Thursday Farm Doors

On a recent trip to McKenzie’s Farm Stand in Milton, NH, to purchase blueberries, peaches, and their famous apple cider donuts, I noticed a large yellow barn. Well to anyone who always carries a camera, you know what that means – turn around and check it out.

Much to my surprise it was the New Hampshire Farm Museum, which is a working farm that includes the Jones Farm and the Plummer Homestead both dating back to the late 18th century. They offer tours, special events, summer day camp, and a country store that sells fresh heirloom vegetables, eggs, and NH made products like maple syrup.

FarmCollage

It wasn’t open, but there were four women, two in period dress, meeting on the front porch while the free-range chickens grazed.

Ten1I walked around a little and saw this tiny little house on the side of the property.

The sign said it was a ‘Ten Footer.’ Hmm – a ten-foot square 19th century shoe shop where families could store their tools and make their own shoes as well as extras to earn money. Interesting.

TenFooterCollage

Big barn door or little Ten Footer door – I liked them both. Here’s hoping you do too. History lesson thrown in for free. 🙂

Linked to Norm Frampton’s Thursday Doors, August 6, 2015.

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About Judy @ NewEnglandGardenAndThread

Master Gardener who enjoys gardening, quilting, photography, and traveling.
This entry was posted in Photography, Thursday Doors and tagged , , , , . Bookmark the permalink.

32 Responses to Thursday Farm Doors

  1. pbmgarden says:

    I found this so interesting (once my eyes settled down–they kept flitting back to “apple cider donuts.”

    Liked by 1 person

  2. KerryCan says:

    I’m with pbmgarden–you had me at the cider doughnuts!

    Liked by 1 person

    • My grandmother made home made donuts when I was growing up – great memories since I slept upstairs in their old farm house and would wake up to the smell coming up through the floor register. These are the closest to hers I’ve found. They are GOOD. 🙂

      Like

  3. Dan Antion says:

    I like them both as well. the big barn door is impressive, but the Ten Footer is so cute (and practical). I like that for even such a tiny structure there is a nice sense of design. Great choice and it sounds like very good eating.

    Liked by 1 person

  4. Joyce says:

    What a charming place – doors both large and smaller included! This reminds me of the “House of the Seven Gables” era when you could open part of your house as a shop and sell whatever you wanted to without government interference or regulation! Just a society getting by, sharing talent.
    I wonder if that yellow and green were the original colors on these buildings?

    Like

    • I went back to see if I could find anything about original paint color but after scanning through a 22 page document about all of the windows, doors, trim, mantles and handwritten notes, I couldn’t find anything about the paint. It would be interesting to know though. 🙂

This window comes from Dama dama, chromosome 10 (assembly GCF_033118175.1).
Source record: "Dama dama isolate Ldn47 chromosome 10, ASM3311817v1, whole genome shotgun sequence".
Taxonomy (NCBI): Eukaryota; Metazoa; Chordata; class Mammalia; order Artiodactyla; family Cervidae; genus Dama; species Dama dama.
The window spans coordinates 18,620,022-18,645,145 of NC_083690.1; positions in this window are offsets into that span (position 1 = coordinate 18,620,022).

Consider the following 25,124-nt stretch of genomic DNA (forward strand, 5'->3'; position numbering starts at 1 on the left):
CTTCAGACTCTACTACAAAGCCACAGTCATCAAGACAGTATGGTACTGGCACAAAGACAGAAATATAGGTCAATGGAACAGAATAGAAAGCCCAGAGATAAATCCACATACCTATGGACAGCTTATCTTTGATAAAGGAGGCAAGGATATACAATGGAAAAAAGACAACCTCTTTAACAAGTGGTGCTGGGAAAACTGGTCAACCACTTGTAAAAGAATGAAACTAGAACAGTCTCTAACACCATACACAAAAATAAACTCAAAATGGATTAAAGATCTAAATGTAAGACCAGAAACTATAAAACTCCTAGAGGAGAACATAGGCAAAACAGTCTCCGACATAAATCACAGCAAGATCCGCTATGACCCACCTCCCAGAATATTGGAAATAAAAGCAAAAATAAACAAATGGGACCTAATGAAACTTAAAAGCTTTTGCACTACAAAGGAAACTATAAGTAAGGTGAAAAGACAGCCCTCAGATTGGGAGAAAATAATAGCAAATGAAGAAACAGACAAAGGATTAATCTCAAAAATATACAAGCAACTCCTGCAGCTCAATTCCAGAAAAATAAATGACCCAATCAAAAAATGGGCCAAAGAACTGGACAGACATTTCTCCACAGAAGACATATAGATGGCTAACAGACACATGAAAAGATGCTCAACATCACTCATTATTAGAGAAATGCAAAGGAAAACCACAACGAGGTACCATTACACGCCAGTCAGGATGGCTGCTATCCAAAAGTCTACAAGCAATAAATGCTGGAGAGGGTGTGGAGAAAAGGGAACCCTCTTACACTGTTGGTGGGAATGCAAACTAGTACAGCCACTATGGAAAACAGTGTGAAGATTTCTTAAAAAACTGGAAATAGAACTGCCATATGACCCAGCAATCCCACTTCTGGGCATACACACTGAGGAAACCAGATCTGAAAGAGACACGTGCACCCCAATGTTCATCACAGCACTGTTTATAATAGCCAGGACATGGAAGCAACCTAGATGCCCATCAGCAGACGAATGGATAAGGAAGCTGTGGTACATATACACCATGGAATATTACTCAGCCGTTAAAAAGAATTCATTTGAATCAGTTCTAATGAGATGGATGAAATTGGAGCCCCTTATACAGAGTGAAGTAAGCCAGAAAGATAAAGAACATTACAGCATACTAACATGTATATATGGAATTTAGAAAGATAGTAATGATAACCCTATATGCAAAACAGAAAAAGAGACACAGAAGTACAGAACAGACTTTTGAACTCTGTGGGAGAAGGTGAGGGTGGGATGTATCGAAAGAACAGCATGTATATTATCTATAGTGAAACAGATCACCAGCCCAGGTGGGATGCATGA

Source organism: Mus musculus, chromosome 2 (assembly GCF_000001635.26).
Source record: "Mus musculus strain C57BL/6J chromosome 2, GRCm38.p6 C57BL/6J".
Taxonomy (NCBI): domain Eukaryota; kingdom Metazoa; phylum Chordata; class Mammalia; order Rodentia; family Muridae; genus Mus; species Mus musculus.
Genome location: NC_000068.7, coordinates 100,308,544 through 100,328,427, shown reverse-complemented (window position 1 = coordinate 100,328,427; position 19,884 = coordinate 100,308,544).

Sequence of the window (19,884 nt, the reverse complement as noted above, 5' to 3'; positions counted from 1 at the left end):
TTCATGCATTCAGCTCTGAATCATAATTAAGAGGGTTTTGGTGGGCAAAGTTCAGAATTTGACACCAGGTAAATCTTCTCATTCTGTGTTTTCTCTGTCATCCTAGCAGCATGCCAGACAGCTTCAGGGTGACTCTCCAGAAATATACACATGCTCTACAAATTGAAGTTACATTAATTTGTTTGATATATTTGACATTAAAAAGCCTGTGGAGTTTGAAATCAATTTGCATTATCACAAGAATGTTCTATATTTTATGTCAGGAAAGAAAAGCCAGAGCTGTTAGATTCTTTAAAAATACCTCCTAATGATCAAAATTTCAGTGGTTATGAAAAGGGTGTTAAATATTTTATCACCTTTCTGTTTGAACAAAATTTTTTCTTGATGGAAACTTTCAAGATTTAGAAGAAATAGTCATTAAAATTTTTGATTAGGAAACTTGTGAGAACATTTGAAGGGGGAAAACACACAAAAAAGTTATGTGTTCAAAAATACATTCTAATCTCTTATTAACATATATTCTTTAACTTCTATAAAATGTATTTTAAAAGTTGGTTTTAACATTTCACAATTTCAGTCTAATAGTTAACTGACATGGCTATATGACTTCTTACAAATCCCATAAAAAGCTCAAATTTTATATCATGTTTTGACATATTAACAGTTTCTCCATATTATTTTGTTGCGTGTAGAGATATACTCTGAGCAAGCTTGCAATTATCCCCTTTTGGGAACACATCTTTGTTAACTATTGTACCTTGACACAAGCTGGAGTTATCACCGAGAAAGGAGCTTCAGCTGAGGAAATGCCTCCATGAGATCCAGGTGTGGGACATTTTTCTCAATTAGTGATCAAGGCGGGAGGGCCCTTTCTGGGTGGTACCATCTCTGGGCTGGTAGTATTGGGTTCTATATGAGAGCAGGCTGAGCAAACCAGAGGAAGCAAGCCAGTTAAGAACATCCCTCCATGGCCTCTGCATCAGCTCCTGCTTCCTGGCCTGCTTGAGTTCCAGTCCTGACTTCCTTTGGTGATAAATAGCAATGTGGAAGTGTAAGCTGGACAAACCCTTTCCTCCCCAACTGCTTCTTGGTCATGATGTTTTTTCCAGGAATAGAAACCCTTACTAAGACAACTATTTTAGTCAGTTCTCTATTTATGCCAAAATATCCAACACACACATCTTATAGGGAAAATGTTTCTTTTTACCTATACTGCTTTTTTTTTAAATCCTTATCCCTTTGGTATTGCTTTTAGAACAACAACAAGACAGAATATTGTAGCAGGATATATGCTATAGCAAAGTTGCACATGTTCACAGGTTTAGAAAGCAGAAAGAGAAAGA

Like

  5. What a great old homestead and so nice that is being maintained and there is activity surrounding it. And homemade donuts……well, that just seals the deal!

    Liked by 1 person

  6. Love both of them…the colors of the paint and the style…such a beautiful old homestead!

    Like

  7. Norm 2.0 says:

    Two lovely doors indeed, but apple cider donuts!!!??? Okay that’s it, I’m jumping in the car right now 😀

    Liked by 1 person

  8. Grandma Kc says:

    I love your history lessons — and your photographs are pretty special, too! Happy Thursday!

    Like

  9. Sammy D. says:

    I can never resist stopping at places like this, and that seems to be a very unusual paint color for barn and outhouses, but I like it! Glad you took time to explore. My eyes kept flitting back to fresh blueberries 😀. Ok, donuts too!!

    Like

  10. joey says:

    I enjoyed the history lesson, of course, the building is beautiful, too. It reminds me my own shed could benefit from a lot of TLC!

    Like

  11. quiltify says:

    How idyllic! I just bookmarked this farm to my ‘local things to do’ list. I love seeing places similar to where my ancestors might have lived and just walk and inhale. Thanks for this, as usual, interesting post.

    Like

  12. Eliza Waters says:

    Love that little 10-footer (and its brightly painted door). It’d make a nice little retreat cabin. 🙂

    Like

  13. Corina says:

    I love the doors, both the large one and the smaller one. I also love all the color in your photos.

    Like

  14. Like that combo of green and mustard yellow.

    Like

  15. jan says:

    Your pictures are making me crave maple sugar candy, something that only tastes good in New Hampshire (or Vermont!)

    Like

  16. dimlamp says:

    Thanks for sharing a bit of the history, along with these photos.

    Liked by 1 person

  17. pbodwell says:

    So fun to just come across these things.

    Like

  18. That little TenFooter is just gorgeous Judy! What a fascinating snippet of history too 🙂

    Like

  19. Such an interesting place, I love the little ‘Ten Footer’ so cute and colourful.

    Like

  20. Dawn says:

    What great discoveries, Judy! I’m sure I could find room in my garden for that sweet, little ‘Ten Footer.’ I’m already thinking about how I would decorate it. 🙂 ♡

    Like

  21. Aditix says:

    The little house is cute. 🙂

    Like

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